Having retired from University College London a couple of years ago, I now study in splendid isolation in my room, alone with Alighieri. But, in truth, I was always a bit like that, since libraries as places to work and to think things through intimidate me — a perpetual reminder of what has not, as yet, been read, and probably never will be.
What with Covid, university life has changed immensely, and my heart goes out to colleagues in their efforts to quicken and sustain the enthusiasm of students. As far as the general ethos or spirit of university teaching is concerned, I look back fondly to the time when everything revolved around the academic stars in the department. Nowadays, it’s all a bit bureaucratic and top-down. O tempora, O mores!
Formerly, when I was a Professor of Italian at UCL, my students were young people everywhere on the cusp of a new and exciting order of experience. Now, by contrast, as a guest at the Warburg Institute and the Italian Cultural Institute in London, I have an audience of all ages and all walks of life — an audience, that is to say, well attuned to the hell, purgatory, and paradise of this life. Having been round the block, as it were, they can see more or less at once what Dante is really all about. Teaching them is a real privilege.
As far as Dante is concerned, I’ve always made a point, and still do, of emphasising that I am speaking from his point of view, leaving it to the students to make what they will of it all. Preach at them, and they will turn off. Point up, however, the existential significance of the text — its status as an account of the agony and ecstasy of human beings under the conditions of time and space — and they will be all ears.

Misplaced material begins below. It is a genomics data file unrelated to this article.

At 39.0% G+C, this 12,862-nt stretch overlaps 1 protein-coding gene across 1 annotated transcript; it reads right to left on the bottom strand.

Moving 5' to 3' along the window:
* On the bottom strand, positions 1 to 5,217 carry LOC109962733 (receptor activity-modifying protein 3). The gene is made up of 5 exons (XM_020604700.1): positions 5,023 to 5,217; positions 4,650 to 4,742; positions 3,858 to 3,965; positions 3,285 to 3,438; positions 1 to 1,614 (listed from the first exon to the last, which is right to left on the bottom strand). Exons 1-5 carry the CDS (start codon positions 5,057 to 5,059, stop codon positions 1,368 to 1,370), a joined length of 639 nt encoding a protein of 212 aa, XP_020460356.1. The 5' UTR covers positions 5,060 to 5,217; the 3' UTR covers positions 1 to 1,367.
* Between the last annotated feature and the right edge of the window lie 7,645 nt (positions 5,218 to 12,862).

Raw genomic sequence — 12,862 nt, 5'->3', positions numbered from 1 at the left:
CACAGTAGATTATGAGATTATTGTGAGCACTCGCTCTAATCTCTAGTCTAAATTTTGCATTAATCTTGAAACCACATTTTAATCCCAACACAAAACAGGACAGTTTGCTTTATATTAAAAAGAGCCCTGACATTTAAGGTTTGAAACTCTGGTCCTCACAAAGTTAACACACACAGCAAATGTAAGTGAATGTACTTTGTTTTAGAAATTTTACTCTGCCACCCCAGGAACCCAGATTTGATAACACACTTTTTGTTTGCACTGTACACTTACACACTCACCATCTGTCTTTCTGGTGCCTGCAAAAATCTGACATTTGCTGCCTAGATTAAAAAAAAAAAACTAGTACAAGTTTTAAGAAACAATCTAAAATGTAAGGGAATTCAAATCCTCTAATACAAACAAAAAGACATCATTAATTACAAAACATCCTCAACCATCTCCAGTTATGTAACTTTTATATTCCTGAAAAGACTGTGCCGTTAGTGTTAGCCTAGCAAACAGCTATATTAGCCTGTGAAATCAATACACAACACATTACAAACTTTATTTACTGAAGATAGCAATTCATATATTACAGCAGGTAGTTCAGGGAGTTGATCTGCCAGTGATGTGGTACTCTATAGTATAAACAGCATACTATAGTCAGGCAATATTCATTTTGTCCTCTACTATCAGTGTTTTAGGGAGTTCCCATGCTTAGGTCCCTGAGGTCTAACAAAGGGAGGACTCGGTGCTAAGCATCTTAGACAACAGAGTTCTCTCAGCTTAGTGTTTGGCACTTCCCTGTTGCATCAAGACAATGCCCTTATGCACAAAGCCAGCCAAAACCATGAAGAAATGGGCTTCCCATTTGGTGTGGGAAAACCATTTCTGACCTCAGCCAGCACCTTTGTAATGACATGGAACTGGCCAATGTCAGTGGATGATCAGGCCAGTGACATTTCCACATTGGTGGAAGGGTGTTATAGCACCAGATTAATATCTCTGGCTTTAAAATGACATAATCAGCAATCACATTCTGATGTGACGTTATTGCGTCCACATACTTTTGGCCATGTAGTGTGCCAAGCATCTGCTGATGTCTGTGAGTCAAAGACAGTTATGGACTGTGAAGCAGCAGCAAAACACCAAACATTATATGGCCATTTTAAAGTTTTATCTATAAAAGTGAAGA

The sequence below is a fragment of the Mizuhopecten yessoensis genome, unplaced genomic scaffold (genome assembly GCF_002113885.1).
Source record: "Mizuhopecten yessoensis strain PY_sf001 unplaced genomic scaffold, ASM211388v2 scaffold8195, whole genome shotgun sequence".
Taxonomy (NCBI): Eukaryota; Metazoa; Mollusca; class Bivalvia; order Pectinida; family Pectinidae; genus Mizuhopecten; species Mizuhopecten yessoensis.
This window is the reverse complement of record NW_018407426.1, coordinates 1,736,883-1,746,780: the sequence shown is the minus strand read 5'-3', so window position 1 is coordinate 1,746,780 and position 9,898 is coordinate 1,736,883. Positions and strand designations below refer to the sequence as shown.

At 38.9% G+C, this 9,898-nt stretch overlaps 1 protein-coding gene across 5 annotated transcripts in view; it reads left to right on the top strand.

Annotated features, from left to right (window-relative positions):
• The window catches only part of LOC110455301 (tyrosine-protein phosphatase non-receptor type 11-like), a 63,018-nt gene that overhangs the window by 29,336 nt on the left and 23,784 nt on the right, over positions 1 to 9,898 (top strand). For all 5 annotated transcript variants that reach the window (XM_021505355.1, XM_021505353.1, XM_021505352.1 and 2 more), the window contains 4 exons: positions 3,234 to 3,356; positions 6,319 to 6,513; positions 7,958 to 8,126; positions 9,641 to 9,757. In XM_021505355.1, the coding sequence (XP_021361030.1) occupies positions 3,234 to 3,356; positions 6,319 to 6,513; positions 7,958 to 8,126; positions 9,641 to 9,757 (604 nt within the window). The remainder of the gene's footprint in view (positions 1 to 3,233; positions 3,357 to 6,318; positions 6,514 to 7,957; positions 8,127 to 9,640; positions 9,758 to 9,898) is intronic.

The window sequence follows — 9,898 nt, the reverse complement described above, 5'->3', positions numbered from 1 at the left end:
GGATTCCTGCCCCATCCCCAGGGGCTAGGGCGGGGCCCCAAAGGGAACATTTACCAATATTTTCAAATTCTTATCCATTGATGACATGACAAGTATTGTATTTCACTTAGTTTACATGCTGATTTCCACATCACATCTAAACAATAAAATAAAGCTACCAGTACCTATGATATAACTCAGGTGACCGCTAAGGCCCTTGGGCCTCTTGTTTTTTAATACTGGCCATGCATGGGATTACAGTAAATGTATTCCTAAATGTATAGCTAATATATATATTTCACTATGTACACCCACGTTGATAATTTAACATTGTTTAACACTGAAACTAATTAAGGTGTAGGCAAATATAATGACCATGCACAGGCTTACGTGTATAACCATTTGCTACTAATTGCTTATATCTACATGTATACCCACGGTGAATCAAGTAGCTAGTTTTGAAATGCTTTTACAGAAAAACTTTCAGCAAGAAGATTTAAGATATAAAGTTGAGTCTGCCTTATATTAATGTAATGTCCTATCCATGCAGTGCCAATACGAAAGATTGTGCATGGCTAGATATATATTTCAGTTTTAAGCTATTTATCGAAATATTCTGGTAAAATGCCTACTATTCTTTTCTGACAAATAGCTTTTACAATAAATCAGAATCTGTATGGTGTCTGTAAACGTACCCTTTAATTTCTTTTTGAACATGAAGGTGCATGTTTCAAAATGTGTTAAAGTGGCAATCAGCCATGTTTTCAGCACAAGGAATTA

My experience as a teacher is that, if you address issues of importance in the areas both of self-interpretation and of world-interpretation, and take care to define and to develop them just above the level of the students’ familiarity and capability, then they will rise to the occasion.
I was attracted to Italian initially by two of the principal presences in my early life: namely, the religious-education teacher in my secondary school, a kindly man who also offered instruction in Italian language and literature, and my Aunt Lucia, with her exquisitely Italian — and more especially exquisitely Florentine — speaking voice. Between them, irresistible.
In addition to the poets and philosophers of the late scholastic age, including Dante and Aquinas, I really appreciate French literature of the 19th and 20th century — as much as anything else for the beauty, nay, the sensuousness, of the French language.
The commonality between European literature in the medieval period is a very complex question, but in some senses — mainly to do with a shared classical inheritance, and sharing Latin as a common language as the means of its exploration — the answer is very definitely, yes: that commonality was much greater then than today.
Herein is one of the key properties of reading and teaching Dante: whatever else it is, Dante’s Commedia is an existential analysis of astonishing power and precision. He gives an analysis: that is to say, settling securely on the forces both of affirmation and of annihilation — always and everywhere at work in the recesses of historical selfhood. As Paul Tillich puts it — and he for one understood exactly what is going on in Dante — the Commedia constitutes the “greatest poetic expression of the existentialist point of view in the Middle Ages”. A Dasein analytic we might, with Heidegger, say avant la lettre.